What is a Registration Statement?

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  • Written By: Malcolm Tatum
  • Edited By: Bronwyn Harris
  • Last Modified Date: 30 October 2019
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The registration statement is a set of documents that are compiled and filed with regulatory agencies prior to the approval of an initial public offering of shares of stock. The purpose of the registration statement is to ensure that the company that is seeking to offer shares of stock meets all the criteria established by the government agencies charged with overseeing this type of financial transaction. In the United States, registration statements must be filed with the Securities and Exchange Commission, or SEC, before the IPO can proceed.

There are several key documents included in a registration statement. Many of these provide data regarding the general financial stability of the company, thus helping to ensure that the entity does have the resources to honor its commitments to any investor who purchases the shares issued as part of the initial public offering. The prospectus may also include key information about the terms and conditions associated with the sale of the shares, including the class or type of shares that are issued as part of the offering. Other key information includes the initial market value of those shares, and which rights and responsibilities investors assume by purchasing the stock. In order for approval of the IPO to take place, the registration statement must fully comply with all regulations and laws that currently apply to the issuance of shares of stock.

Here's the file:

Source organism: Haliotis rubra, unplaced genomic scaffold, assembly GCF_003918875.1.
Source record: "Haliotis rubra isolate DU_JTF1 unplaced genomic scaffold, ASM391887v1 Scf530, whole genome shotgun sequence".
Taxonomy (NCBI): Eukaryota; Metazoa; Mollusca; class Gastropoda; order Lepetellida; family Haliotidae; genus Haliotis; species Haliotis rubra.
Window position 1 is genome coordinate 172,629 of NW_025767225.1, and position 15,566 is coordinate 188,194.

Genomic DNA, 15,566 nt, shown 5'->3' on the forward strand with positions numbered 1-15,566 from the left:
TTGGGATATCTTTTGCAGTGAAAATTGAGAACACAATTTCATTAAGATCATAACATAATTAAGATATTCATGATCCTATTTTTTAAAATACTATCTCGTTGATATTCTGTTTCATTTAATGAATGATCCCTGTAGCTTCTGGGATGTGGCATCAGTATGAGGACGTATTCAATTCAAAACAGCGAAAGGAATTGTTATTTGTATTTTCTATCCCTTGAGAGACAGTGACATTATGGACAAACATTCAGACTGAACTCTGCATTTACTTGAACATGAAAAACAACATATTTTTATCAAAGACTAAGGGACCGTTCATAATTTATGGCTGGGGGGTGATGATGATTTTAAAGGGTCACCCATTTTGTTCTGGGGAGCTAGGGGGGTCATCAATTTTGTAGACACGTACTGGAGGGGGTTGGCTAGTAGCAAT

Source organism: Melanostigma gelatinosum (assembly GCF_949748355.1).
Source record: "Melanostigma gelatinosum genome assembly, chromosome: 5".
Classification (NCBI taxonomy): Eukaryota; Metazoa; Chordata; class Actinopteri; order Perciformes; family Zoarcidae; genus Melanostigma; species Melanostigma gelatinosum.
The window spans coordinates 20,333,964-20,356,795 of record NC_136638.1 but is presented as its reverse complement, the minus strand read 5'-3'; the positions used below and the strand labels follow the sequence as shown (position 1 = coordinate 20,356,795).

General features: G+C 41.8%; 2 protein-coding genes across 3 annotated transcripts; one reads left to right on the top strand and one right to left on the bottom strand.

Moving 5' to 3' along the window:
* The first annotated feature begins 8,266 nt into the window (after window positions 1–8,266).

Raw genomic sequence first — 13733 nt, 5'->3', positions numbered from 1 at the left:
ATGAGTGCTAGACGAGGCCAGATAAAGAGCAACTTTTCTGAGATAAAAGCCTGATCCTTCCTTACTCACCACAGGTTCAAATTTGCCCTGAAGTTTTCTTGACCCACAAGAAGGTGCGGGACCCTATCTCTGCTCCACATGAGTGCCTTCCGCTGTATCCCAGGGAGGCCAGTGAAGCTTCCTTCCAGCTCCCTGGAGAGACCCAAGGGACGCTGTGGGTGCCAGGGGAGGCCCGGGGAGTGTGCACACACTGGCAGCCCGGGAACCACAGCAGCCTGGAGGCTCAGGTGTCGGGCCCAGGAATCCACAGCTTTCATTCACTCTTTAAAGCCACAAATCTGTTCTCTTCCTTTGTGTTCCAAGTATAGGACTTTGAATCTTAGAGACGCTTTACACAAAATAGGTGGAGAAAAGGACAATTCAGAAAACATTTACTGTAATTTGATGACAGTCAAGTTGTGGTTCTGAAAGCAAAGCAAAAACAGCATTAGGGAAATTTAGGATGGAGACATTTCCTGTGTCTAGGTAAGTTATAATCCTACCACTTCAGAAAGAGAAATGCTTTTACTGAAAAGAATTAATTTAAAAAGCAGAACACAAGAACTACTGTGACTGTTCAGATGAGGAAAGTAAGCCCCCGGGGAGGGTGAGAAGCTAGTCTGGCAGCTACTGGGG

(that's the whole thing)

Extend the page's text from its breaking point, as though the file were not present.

In the United States, the registration statement must comply with the provisions set forth in the Securities Act of 1933, and the Securities Exchange Act of 1934. Over the years, a number of different forms have been developed that aid the company in providing the necessary data as part of the filing. The most comprehensive form, known as Form S-1, is the basic form required for any request to issue an initial public offering.

A slightly shorter form, known as Form S-2, can be used by public companies that are already registered with the SEC, and are current in their filings. The S-3 form is for companies that are registered by meeting certain other criteria. The Form S-BR is used for smaller businesses, as defined by the SEC. and Form U-7 is used by companies that are exempt from filing at the federal level to manage the filing of a registration statement at state level. There is also Form20F, which is used when foreign private issues that qualify under the terms of the Securities Exchange Act of 1934 are involved in the offering.


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